Back to the Big City

The American Dream has always been synonymous with owning a home. But, the economic downturn battered the housing market, changing the industry dynamics.

The market is finally turning around, according to a study by the nonprofit consumer research firm, Demand Institute, released May 2012. “The Shifting Nature of U.S. Housing Demand” study predicts that forces behind the recovery will move economic activity (including retail and real estate demand) out of the suburbs and into city neighborhoods.

The recovery will occur in two phases, the study says. The first phase would involve clearing out inventory and meeting rental demands.

Young people and immigrants will accelerate the demand for rentals. More than 50 percent of people planning to move in the next year said they want to rent. Developers are listening. They will build more multi-story units, while investors will buy more foreclosed homes and turn them into rental units. This will help clear the foreclosure inventory and the oversupply of existing homes in the market.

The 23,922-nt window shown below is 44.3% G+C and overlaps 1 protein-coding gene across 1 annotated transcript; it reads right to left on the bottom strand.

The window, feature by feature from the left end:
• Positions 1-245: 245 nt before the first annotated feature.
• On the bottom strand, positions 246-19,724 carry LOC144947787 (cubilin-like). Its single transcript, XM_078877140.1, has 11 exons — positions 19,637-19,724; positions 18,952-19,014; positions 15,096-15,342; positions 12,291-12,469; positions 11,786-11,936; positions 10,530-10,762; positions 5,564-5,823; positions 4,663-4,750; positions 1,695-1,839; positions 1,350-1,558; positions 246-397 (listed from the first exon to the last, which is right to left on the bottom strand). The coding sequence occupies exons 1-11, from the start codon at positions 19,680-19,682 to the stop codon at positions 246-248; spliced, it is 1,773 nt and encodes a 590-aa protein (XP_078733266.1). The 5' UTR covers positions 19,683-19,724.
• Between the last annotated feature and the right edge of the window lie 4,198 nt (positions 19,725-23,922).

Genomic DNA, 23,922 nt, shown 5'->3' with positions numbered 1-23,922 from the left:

Factors such as access to public transportation and amenities will also influence home sales.

The size of the American home will shrink. Baby Boomers and Americans living on a tight budget are expected to downsize.

So the new real estate market will see a demand for rental properties, smaller homes and for homes in vibrant communities close to local amenities, making the sprawling suburbs less attractive.

These factors, among others, are the reason the report predicts “the center of economic gravity will continue to tilt away from the suburbs and back toward urban areas.

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